Texas is home of several national sports league franchises among other professional sports, being the second most populated U.S. state. Since the state is located in the South Central United States, most teams are part of the Central / South or West league divisions, with the notable exception of the NFL Dallas Cowboys, which is an NFC East franchise.
Texas is home to 12 major league sports teams and two major women's teams.
|Soccer||2021||Major League Soccer||Q2 Stadium (20,500)|
|Football||1960||National Football League||AT&T Stadium (80,000)|
|Basketball||1980||National Basketball Association||American Airlines Center (19,200)|
|Ice hockey||1993||National Hockey League||American Airlines Center (18,532)|
|Basketball||2016||Women's National Basketball Association||College Park Center (7,000)|
|Soccer||1996||Major League Soccer||Toyota Stadium (20,500)|
|Baseball||1962||Major League Baseball||Minute Maid Park (41,168)|
|Soccer||2014||National Women's Soccer League||Shell Energy Stadium (7,000)[b]|
|Soccer||2006||Major League Soccer||Shell Energy Stadium (22,039)|
|Basketball||1971||National Basketball Association||Toyota Center (18,055)|
|Football||2002||National Football League||NRG Stadium (71,795)|
San Antonio Spurs
|Basketball||1967||National Basketball Association||AT&T Center (18,418)|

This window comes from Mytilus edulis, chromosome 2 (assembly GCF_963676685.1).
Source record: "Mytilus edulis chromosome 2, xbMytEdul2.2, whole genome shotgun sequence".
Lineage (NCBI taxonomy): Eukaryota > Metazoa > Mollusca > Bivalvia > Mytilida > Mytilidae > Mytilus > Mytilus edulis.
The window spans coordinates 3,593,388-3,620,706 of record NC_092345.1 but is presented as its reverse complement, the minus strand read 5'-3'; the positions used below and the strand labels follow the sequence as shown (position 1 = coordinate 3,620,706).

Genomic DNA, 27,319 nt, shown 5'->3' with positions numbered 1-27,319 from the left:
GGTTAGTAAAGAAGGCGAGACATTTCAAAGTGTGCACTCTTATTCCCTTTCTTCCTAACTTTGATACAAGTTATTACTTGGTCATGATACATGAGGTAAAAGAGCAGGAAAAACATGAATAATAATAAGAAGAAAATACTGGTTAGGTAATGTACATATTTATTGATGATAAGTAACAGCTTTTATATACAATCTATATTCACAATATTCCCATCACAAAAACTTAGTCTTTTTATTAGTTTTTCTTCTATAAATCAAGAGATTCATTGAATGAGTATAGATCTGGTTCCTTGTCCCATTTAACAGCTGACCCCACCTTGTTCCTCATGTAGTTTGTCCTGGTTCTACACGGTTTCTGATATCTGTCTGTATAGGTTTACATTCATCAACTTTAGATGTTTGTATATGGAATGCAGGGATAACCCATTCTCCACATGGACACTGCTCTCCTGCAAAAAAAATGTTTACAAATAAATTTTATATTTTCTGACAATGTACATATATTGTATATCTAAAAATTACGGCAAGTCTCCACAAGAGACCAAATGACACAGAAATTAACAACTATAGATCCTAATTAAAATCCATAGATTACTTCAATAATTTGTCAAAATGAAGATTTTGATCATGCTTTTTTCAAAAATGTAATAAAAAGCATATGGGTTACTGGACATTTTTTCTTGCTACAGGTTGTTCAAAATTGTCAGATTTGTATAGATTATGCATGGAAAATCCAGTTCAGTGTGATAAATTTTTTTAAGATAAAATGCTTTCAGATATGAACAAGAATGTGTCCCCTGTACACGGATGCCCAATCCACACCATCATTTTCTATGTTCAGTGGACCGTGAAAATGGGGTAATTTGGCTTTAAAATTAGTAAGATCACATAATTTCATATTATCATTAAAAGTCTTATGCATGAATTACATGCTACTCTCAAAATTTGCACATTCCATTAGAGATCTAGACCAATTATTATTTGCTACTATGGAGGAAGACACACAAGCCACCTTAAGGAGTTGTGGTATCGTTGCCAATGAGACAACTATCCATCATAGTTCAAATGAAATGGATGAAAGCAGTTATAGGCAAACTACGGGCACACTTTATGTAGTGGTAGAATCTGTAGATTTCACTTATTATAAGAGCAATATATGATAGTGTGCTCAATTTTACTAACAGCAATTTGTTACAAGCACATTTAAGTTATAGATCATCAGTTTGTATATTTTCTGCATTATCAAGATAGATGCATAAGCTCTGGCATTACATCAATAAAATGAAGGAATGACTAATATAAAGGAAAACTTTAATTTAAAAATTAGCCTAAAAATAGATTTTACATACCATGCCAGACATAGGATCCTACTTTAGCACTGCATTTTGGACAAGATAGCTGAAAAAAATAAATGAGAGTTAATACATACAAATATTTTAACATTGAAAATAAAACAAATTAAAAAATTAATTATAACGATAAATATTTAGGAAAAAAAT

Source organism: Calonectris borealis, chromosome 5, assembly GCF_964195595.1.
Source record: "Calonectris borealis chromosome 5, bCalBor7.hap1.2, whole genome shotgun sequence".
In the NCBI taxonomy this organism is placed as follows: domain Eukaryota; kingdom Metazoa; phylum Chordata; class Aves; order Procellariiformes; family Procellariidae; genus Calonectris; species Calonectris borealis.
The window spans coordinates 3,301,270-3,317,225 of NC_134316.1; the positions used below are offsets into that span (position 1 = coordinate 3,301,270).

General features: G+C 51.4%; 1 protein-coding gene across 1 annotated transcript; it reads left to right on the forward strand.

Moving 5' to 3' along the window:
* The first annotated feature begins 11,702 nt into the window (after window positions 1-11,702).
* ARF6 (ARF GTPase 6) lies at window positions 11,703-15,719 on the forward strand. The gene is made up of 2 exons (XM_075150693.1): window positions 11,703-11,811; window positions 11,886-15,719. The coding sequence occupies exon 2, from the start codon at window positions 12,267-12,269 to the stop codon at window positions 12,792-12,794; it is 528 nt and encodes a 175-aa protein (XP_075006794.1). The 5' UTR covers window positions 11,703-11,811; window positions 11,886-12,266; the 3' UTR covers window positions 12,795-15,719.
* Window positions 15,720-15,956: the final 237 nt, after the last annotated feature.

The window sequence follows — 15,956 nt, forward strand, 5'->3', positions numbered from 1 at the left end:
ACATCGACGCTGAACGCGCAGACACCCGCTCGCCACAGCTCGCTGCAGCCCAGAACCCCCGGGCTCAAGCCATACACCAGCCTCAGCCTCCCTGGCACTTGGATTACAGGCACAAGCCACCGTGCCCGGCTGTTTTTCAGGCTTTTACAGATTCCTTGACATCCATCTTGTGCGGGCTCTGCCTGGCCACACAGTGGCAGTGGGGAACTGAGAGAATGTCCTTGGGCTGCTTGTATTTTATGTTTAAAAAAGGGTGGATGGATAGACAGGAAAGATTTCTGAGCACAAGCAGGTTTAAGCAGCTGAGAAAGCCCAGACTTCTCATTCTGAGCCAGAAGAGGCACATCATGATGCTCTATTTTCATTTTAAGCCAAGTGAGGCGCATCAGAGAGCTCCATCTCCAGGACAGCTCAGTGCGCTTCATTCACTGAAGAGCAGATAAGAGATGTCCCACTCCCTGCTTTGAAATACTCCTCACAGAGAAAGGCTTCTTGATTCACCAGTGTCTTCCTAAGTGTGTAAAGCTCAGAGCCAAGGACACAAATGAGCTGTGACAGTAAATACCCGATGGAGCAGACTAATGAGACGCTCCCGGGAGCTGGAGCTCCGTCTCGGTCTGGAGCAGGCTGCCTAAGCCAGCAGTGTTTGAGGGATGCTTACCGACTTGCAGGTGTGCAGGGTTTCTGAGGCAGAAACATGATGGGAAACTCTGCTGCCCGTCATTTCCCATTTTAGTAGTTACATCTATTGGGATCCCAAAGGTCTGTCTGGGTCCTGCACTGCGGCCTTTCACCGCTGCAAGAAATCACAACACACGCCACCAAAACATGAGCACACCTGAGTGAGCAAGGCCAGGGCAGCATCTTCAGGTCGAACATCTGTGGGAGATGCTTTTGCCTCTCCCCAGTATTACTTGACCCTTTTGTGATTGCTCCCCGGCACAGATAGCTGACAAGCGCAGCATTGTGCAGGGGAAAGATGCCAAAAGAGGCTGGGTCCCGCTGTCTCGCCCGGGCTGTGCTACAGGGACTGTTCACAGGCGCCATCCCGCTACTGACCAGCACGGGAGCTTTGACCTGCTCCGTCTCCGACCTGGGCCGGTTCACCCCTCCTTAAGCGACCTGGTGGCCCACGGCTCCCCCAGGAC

|Baseball||1972||Major League Baseball||Globe Life Field (40,000)|
|Texas Super Kings||Cricket||2023||Major League Cricket||Grand Prairie Stadium (7,000)|
Many Texans are passionate about American football and intensely follow high school and college football teams, which often dominate social and leisure activity. Professional football is also intensely popular in Texas, and the state is home to two National Football League (NFL) franchises, the Dallas Cowboys and Houston Texans. In addition to the Cowboys and Texans, two current NFL teams previously played in the state, and one now-defunct NFL team also called the state home.
The Dallas Cowboys, founded in 1960, are one of the most popular teams in the league and have fans in many parts of the United States, leading to the nickname "America's Team". They are also one of the most successful, having reached eight Super Bowls and won five (tied with the San Francisco 49ers for second all-time). The Cowboys play their home games at AT&T Stadium in nearby Arlington, into which they moved in 2009 after having spent 38 years at Texas Stadium in Irving.
The first major-league sports team in Texas was also an NFL franchise—the Dallas Texans, which joined the league in 1952. The team's first game, however, proved to be a harbinger for the season—a 24–6 loss in front of fewer than 18,000 fans in the then-75,000-seat Cotton Bowl. Home attendance continued to slump, dropping to 10,000 for a loss that left the team 0–7. The team owners, unable to make payroll, returned the Texans to the league, and the team played the rest of the 1952 season as a traveling team, never returning to Texas. After the season, the NFL folded the Texans, making them the last NFL team to permanently cease operations.